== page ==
It’s estimated that setting up a prescription monitoring program costs about one million dollars. The Florida Prescription Drug Monitoring Program Fund, Inc., a non-profit organization dedicated to raising money for the program, says on their website that they’ve already raised at least half of that from donations. Other states have received the Harold Rogers grant money, available from the federal government to set up these monitoring databases. This leads me to question the excuse of “budget cuts” as the reason for Governor Scott’s poor decision.

 I’ve also seen internet stories that mention the governor’s fear of invasion of privacy. This is a legitimate concern, but there are ways to safeguard the information in such a database, and laws that can regulate who has access. I’m no fan of the government peering into my business, but this database is essential, given the overwhelming numbers of people struggling with pain pill addiction. For a description of the ways in which the North Carolina prescription monitoring database has helped me help my patients, please see the preceding blog entry. It’s been a lifesaver.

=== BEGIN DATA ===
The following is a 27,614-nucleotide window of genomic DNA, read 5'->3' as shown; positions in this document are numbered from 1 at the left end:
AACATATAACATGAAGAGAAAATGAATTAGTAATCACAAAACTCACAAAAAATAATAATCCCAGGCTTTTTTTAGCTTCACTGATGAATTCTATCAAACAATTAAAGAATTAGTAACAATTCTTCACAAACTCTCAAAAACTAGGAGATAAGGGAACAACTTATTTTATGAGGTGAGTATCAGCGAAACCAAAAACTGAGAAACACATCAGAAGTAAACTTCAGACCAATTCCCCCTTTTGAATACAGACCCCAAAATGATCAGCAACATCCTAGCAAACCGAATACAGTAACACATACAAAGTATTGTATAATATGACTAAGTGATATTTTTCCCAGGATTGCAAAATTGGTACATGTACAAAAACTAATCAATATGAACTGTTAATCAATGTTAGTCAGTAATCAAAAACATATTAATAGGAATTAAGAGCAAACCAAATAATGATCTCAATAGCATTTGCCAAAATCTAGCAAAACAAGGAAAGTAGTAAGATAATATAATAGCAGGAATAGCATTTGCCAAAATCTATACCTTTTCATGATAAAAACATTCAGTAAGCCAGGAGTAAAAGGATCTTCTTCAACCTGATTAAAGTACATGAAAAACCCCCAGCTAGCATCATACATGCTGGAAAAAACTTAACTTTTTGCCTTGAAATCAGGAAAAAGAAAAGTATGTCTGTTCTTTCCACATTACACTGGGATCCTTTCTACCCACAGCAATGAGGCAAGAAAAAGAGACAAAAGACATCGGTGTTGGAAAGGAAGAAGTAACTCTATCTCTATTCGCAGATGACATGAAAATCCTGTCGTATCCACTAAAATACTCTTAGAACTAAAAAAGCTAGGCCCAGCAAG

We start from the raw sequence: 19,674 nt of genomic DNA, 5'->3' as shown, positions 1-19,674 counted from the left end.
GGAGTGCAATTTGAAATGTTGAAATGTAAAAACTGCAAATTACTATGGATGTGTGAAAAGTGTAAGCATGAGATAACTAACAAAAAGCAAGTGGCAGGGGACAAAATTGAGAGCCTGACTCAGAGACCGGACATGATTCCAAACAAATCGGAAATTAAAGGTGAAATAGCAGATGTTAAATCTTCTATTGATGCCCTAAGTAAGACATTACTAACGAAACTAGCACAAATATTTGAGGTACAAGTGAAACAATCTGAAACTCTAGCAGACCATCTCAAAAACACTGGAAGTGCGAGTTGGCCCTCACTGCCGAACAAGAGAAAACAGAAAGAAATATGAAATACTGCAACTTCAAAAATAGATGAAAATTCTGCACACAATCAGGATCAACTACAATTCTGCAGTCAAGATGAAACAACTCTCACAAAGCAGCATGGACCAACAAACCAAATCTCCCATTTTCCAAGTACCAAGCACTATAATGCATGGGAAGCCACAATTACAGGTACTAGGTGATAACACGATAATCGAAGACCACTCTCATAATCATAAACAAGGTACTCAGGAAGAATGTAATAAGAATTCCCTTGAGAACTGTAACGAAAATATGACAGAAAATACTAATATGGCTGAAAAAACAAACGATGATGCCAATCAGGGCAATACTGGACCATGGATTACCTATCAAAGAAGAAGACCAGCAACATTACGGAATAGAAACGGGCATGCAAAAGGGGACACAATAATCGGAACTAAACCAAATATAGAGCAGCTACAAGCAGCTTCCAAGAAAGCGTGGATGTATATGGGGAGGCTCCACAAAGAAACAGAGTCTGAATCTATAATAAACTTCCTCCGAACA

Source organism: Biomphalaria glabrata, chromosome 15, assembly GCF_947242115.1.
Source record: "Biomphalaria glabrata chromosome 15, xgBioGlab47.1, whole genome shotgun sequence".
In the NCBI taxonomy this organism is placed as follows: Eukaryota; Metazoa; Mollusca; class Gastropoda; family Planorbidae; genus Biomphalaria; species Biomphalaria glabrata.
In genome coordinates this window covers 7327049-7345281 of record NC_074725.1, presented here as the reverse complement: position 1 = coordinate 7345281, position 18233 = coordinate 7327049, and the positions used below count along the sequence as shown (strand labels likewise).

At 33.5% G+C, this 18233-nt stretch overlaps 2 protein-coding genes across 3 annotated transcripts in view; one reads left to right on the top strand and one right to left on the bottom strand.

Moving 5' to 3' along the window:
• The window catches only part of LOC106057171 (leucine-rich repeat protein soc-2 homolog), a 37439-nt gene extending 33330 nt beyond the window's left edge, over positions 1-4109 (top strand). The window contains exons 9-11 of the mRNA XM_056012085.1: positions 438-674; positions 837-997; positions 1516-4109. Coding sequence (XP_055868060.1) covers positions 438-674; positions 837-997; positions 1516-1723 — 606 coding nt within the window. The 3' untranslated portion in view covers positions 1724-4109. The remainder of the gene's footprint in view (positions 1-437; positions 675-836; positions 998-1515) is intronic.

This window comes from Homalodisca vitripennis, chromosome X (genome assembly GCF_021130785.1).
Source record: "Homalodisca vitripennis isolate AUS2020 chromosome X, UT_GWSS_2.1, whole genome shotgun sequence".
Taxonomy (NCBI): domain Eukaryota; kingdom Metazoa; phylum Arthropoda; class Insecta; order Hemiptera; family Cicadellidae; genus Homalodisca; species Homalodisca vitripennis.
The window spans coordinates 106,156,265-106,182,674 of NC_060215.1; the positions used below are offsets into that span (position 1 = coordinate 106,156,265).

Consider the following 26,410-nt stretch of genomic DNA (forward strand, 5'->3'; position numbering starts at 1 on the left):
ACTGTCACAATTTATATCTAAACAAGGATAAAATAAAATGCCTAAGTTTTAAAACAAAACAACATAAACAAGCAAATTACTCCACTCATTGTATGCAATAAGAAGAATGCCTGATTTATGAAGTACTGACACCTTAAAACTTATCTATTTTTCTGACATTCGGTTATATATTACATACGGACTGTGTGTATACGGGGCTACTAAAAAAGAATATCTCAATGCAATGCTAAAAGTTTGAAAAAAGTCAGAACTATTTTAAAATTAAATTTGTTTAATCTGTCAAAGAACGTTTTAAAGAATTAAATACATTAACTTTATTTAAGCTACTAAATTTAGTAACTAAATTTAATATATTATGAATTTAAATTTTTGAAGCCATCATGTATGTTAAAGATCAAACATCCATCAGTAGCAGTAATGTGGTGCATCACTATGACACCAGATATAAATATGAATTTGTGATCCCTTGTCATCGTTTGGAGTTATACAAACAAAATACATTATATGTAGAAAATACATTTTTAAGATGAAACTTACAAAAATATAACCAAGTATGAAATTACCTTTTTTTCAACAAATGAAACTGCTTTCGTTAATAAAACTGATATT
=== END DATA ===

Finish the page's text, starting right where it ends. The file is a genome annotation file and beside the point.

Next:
1. http://articles.sun-sentinel.com/2011-03-05/news/fl-prescription-drug-forum-20110305_1_pill-mills-prescription-drug-monitoring-program-attorney-general-pam-bondi (accessed 3/6/11)
  2. Substance Abuse and Mental Health Services Administration (2010). Results from the 2009 National Survey on Drug Use and Health: Volume I. Summary of National Findings (Office of Applied Studies, NSDUH Series H-38A, HHS Publication No. SMA 10-4586Findings). Rockville, MD.
  3. Thomas R. Collins, Invasion of the Pill Mills in South Florida, Time, Tuesday, Apr. 13, 2010,  Ft. Lauderdale, FL
  4.  http://manchin.senate.gov/public/index.cfm/press-releases?   ContentRecord_id=f62482b4-f6dd-4adc-8b49-1563d8fa605b&ContentType_id=ec9a1142-0ea4-4086-95b2-b1fc9cc47db5&Group_id=e3f09d56-daa7-43fd-aa8b-bd2aeb8d7777&MonthDisplay=2&YearDisplay=2011 (accessed 3/8/11)
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One response to this post.

  1. What a fascinating post & information. It seems Florida cannot see the forest for the trees on this issue. When a clinic gets a reputation as a “pill mill”, I wonder how quickly the DEA takes to launch an investigation. It’s probably not a cheap endeavor. Then again, some of these mills seem to have been so flagrant in their abuses that they’ve laid easy ground work for being shut down.

    On the positive side, that other state’s Governors have written Governor Scott is quite encouraging. I’d like to reference this blog post. Very thought provoking.

    Reply